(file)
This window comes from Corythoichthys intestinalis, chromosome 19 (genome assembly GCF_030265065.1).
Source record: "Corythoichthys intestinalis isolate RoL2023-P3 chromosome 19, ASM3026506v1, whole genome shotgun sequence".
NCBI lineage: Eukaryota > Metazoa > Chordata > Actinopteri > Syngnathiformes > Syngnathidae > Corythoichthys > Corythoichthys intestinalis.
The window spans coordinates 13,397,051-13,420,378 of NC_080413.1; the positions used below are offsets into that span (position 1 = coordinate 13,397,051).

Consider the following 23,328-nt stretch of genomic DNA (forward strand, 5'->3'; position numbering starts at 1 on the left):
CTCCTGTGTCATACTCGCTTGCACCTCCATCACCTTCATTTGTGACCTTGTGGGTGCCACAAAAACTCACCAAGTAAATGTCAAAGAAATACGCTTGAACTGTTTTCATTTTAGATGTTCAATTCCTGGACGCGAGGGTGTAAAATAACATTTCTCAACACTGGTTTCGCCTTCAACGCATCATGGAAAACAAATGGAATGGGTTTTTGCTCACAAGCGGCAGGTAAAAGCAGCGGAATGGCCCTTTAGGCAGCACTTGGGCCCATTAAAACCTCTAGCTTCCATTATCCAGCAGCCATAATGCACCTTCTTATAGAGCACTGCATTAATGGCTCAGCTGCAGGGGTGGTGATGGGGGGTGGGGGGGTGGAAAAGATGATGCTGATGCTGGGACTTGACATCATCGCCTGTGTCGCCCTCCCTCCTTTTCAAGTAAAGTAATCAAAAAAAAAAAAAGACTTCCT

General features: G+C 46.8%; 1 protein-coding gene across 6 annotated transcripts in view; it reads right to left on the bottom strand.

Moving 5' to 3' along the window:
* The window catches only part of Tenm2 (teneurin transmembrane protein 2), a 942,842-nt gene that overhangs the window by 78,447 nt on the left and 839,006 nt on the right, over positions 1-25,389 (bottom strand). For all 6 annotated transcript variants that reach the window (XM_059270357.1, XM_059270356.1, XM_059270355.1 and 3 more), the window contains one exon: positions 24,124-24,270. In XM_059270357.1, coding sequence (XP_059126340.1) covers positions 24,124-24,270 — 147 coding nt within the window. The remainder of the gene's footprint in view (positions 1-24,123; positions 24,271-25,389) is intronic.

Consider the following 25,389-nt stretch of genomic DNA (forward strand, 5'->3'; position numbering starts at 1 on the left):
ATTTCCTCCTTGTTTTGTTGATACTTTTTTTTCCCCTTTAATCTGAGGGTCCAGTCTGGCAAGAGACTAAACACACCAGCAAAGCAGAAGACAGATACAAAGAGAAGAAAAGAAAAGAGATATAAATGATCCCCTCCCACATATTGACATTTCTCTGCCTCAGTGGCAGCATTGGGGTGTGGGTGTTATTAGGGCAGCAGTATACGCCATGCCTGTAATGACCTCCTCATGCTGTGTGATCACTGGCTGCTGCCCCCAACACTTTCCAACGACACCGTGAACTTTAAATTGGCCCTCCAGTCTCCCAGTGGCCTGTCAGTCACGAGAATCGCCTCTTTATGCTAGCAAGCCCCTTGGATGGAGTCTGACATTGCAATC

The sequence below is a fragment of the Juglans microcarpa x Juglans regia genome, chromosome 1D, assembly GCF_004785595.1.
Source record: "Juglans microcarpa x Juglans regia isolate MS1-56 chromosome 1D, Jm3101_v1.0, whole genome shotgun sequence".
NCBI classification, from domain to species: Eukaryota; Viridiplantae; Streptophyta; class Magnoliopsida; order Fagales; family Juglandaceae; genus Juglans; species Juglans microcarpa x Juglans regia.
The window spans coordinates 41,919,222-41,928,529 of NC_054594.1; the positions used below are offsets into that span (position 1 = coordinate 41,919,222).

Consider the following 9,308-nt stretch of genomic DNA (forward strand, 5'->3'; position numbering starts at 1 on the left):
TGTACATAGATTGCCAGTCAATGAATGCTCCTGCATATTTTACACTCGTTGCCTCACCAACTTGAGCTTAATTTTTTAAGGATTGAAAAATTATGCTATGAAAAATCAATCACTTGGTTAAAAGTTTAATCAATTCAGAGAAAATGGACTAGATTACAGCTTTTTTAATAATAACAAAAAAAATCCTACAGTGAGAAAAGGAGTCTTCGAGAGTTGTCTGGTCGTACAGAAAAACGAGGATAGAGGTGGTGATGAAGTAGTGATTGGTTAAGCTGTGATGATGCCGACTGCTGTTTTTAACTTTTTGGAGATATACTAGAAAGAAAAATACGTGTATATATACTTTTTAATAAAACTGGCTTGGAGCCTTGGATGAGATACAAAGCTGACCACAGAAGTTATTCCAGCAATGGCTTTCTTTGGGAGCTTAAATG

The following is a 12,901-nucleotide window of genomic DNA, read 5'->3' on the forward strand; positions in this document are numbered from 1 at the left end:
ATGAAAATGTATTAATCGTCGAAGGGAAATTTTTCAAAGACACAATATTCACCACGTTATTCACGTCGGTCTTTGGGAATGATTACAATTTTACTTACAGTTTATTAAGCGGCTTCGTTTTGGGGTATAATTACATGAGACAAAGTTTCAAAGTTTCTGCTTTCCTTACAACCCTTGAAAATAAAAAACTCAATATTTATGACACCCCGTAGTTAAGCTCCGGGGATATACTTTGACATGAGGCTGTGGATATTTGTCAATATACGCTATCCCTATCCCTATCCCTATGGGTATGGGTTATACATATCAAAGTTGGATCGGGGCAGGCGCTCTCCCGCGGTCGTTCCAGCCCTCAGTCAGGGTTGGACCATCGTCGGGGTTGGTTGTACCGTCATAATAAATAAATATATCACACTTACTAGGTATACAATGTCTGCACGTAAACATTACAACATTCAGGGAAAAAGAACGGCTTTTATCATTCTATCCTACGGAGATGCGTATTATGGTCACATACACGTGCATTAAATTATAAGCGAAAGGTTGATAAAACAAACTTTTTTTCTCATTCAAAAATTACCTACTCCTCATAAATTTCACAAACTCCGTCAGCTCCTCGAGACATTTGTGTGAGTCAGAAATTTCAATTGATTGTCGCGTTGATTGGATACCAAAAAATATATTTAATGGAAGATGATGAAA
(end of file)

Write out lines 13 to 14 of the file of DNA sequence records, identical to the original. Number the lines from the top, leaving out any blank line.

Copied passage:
Source record: "Juglans microcarpa x Juglans regia isolate MS1-56 chromosome 1D, Jm3101_v1.0, whole genome shotgun sequence".
NCBI classification, from domain to species: Eukaryota; Viridiplantae; Streptophyta; class Magnoliopsida; order Fagales; family Juglandaceae; genus Juglans; species Juglans microcarpa x Juglans regia.